The Electrochemical Society relies upon the technical expertise and judgement of the many individuals who, as reviewers, help to maintain the high standards characteristic of the Society’s peer-reviewed journals. In 2019, 3,693 individuals supported the Society’s long-standing commitment to ensuring both the technical quality of the works published, as well as the integrity and validity of the peer review the community provides. ECS greatly appreciates the time and effort put forth by these individuals, and the Society would like to express a sincere thank-you for their hard work and support. (more…)
Thomas J. Schmidt is chair and professor of electrochemistry at ETH Zürich, and head of the Energy and Environment Research Division at Paul Scherrer Institute in Villigen, Switzerland, where he investigates various aspects of electrochemical energy conversion and storage. In 2010, he received the ECS Charles W. Tobias Young Investigator Award.
Schmidt has recently been reappointed as an associate editor of the Journal of The Electrochemical Society (JES) and handles manuscripts submitted to the fuel cells, electrolyzers, and energy conversion topical interest area.
Peer Review Week 2018 is still going strong, and ECS is celebrating by highlighting insights on peer review from some of the most-qualified authorities on the subject—ECS journal editors.
The opinions shared below are those of technical and associate editors of ECS journals. The majority of these comments were originally published in Interface or on the ECS Redcat Blog within recent years.
Join the celebration! There’s still time to participate in the week’s events and join the global conversation about peer review by tweeting @PeerRevWeek and following #PeerReviewWeek18 and #PeerRevDiversityInclusion.
Join ECS as it celebrates Peer Review Week 2018 (September 10-15), the fourth annual installment of an international event dedicated to recognizing and examining the pivotal role that peer review plays in scholarly communication.
The theme of this year’s Peer Review Week is “Diversity in Peer Review.” The week’s events, which will consist of in-person seminars, webinars, interviews, and social media activities, will focus upon the importance of diversity and inclusion in peer review.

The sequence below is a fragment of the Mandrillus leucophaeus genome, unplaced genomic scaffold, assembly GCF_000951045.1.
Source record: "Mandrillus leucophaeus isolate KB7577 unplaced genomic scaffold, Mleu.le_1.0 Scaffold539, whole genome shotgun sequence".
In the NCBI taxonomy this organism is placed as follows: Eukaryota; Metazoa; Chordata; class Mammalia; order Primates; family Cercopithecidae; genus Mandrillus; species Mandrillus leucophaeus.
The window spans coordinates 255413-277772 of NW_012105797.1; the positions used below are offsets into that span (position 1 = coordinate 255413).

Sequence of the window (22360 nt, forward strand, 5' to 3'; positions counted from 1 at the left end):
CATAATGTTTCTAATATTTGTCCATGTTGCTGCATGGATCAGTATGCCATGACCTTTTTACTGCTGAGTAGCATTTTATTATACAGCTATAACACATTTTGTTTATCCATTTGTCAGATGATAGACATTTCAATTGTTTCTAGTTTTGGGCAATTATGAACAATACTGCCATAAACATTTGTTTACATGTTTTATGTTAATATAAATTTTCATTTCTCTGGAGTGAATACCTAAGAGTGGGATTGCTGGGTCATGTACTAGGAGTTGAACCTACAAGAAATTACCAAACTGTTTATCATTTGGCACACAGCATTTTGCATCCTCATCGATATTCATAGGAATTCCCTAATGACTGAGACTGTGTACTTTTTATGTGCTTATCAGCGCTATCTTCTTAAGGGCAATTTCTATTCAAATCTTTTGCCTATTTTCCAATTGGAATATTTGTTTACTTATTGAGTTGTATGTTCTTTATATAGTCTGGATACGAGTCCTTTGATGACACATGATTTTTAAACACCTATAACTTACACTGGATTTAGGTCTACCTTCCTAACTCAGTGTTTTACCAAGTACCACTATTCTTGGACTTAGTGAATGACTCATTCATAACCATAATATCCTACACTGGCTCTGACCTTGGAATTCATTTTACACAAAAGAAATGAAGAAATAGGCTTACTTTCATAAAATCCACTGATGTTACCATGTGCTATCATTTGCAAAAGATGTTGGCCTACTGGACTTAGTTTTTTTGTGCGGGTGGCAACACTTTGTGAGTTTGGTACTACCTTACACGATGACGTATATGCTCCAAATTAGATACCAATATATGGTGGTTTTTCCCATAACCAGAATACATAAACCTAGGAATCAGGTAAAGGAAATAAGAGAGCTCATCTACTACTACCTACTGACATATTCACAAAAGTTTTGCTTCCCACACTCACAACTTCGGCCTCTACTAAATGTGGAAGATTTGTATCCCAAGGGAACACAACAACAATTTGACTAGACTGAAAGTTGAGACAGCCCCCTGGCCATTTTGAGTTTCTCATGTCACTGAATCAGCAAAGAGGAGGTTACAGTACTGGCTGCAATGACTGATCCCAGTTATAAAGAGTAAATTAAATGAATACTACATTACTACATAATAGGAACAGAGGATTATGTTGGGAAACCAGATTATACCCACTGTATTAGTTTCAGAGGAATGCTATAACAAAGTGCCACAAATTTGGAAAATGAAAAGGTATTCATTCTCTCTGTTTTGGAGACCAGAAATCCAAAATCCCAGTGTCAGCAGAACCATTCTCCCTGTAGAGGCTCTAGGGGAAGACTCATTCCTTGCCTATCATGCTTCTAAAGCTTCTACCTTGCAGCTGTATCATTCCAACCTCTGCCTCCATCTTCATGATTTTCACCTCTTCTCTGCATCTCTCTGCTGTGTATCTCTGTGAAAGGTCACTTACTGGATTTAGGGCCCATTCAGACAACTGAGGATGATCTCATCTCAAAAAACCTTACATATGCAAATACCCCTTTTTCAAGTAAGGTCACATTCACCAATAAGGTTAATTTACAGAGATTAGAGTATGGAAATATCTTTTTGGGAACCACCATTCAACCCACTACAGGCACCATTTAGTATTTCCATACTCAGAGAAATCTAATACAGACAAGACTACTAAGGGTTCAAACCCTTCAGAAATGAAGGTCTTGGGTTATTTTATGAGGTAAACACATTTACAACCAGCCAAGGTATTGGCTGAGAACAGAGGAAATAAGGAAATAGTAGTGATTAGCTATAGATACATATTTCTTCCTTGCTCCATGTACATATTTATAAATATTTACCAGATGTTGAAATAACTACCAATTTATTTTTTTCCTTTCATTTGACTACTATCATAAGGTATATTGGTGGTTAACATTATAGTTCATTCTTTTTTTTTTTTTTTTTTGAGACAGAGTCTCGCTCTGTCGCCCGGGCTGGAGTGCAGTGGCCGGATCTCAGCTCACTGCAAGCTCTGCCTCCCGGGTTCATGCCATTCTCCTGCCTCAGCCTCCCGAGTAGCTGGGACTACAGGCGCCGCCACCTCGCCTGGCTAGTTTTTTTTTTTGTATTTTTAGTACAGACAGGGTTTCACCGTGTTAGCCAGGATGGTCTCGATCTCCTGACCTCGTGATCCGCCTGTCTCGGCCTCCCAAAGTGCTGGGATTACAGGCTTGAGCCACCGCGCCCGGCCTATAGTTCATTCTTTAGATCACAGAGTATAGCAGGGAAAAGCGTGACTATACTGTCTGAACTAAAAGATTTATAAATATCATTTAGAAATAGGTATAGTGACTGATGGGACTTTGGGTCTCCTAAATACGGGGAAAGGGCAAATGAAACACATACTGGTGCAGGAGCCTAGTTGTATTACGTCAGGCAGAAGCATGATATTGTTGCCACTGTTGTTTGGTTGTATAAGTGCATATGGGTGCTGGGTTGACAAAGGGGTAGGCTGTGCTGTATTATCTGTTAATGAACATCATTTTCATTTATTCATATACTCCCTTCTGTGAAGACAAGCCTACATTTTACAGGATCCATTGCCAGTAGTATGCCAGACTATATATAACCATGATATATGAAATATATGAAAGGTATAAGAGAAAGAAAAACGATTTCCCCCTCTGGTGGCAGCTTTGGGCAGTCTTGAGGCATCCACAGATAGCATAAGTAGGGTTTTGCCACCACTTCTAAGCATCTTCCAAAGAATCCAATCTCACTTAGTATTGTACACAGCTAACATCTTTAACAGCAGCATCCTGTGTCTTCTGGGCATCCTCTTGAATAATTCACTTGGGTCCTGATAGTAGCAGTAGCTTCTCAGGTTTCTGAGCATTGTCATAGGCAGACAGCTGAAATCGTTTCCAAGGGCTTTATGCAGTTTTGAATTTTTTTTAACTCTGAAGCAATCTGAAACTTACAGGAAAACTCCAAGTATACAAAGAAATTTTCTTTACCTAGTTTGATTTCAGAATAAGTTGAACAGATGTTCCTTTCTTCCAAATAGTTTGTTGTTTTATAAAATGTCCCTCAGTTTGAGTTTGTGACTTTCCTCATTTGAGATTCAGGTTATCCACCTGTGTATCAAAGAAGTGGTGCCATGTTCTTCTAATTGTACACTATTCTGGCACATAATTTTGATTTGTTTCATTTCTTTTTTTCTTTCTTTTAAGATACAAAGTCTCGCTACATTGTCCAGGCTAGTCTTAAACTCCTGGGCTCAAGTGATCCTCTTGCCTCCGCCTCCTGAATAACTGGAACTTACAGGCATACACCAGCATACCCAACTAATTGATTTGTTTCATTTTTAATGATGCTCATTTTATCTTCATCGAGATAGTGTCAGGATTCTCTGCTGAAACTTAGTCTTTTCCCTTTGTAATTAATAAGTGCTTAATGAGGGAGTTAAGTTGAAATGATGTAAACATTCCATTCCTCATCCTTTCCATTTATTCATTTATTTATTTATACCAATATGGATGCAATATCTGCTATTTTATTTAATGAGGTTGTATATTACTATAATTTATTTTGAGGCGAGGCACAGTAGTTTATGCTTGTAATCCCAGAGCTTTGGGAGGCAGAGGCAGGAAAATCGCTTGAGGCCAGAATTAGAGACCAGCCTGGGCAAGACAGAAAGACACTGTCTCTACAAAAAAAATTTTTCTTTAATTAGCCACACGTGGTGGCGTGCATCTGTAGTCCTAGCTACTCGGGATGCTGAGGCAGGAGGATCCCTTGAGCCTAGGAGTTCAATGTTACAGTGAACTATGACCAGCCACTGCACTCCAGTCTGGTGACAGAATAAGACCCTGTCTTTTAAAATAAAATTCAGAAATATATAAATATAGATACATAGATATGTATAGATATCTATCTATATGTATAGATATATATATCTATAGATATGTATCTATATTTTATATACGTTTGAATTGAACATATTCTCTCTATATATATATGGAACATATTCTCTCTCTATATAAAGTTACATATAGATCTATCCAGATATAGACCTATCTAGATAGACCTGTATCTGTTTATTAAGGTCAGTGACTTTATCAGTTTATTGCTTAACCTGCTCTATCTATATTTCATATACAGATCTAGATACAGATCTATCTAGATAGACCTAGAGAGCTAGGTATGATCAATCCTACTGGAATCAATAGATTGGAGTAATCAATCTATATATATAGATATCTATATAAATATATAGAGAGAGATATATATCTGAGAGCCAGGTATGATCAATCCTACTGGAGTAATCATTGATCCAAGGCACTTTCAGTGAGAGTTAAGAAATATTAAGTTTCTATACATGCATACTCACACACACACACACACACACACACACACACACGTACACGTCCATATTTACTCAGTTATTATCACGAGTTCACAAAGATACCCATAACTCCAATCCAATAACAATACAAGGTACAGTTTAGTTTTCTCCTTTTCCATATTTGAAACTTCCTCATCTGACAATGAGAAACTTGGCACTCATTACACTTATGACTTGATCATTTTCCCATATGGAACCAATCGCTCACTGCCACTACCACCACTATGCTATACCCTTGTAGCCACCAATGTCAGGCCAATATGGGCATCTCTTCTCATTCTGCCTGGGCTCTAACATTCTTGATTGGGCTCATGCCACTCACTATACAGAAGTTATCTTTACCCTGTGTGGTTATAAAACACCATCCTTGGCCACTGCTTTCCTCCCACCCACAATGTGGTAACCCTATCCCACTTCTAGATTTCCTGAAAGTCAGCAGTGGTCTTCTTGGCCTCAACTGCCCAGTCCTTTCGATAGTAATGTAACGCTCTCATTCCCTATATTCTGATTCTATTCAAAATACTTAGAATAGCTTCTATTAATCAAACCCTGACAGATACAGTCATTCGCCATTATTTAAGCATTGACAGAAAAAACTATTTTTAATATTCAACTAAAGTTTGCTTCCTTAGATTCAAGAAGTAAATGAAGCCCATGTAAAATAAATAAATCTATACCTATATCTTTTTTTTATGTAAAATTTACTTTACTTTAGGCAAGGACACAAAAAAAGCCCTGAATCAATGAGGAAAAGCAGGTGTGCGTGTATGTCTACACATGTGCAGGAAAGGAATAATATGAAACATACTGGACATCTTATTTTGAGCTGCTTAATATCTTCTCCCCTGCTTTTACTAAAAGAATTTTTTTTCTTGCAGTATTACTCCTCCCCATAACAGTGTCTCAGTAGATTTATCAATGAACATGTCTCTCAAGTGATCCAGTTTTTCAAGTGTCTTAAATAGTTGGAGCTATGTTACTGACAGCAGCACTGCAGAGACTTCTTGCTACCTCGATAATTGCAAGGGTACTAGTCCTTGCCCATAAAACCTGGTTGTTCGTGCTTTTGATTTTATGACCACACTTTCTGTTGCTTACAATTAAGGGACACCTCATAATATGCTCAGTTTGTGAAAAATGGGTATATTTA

Charles L. Hussey is Associate Dean for Research and Graduate Education in the College of Liberal Arts at the University of Mississippi and professor of chemistry. He is a fellow of ECS and a recipient of the Society’s Max Bredig Award in Molten Salt and Ionic Liquid Chemistry. His scientific research with molten salts/ionic liquids has been directed at the electrochemistry and spectroscopy of d- and f-block elements, the electrodeposition of aluminum and corrosion-resistant aluminum-transition metal alloys, the electrodissolution of metals and alloys, and the electrochemical processing of spent nuclear fuel. Hussey was recently reappointed as technical editor of the Journal of The Electrochemical Society in the area of electrochemical/electroless deposition.
The Electrochemial Society: What has your experiences as a JES editor been like?
Charles Hussey: I was appointed as an associate editor in 2000 and continued in that role until 2011. As an associate editor, I handled manuscripts on all topics for JES and Electrochemical and Solid-State Letters. Handling a variety of topical manuscripts for JES and ESL was the job that needed to be done, and it was a very challenging and sometimes uncomfortable assignment, but also highly educational.